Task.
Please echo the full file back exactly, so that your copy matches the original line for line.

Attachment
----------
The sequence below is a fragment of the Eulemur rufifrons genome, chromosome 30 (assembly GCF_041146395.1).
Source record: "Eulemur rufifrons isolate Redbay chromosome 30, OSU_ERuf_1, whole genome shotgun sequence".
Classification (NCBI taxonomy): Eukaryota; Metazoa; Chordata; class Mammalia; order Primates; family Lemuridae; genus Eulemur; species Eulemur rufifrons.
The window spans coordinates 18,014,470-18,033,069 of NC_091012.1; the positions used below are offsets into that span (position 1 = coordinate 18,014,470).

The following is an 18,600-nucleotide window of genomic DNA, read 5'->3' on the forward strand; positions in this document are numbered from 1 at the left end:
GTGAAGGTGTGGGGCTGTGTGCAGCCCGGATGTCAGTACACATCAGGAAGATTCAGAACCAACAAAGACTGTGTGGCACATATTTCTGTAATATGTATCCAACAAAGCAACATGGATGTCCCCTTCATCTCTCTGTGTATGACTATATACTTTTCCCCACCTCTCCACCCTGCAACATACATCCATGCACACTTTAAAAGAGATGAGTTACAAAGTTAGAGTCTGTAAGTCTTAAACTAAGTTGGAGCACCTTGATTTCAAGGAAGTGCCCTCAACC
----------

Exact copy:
The sequence below is a fragment of the Eulemur rufifrons genome, chromosome 30 (assembly GCF_041146395.1).
Source record: "Eulemur rufifrons isolate Redbay chromosome 30, OSU_ERuf_1, whole genome shotgun sequence".
Classification (NCBI taxonomy): Eukaryota; Metazoa; Chordata; class Mammalia; order Primates; family Lemuridae; genus Eulemur; species Eulemur rufifrons.
The window spans coordinates 18,014,470-18,033,069 of NC_091012.1; the positions used below are offsets into that span (position 1 = coordinate 18,014,470).

The following is an 18,600-nucleotide window of genomic DNA, read 5'->3' on the forward strand; positions in this document are numbered from 1 at the left end:
GTGAAGGTGTGGGGCTGTGTGCAGCCCGGATGTCAGTACACATCAGGAAGATTCAGAACCAACAAAGACTGTGTGGCACATATTTCTGTAATATGTATCCAACAAAGCAACATGGATGTCCCCTTCATCTCTCTGTGTATGACTATATACTTTTCCCCACCTCTCCACCCTGCAACATACATCCATGCACACTTTAAAAGAGATGAGTTACAAAGTTAGAGTCTGTAAGTCTTAAACTAAGTTGGAGCACCTTGATTTCAAGGAAGTGCCCTCAACC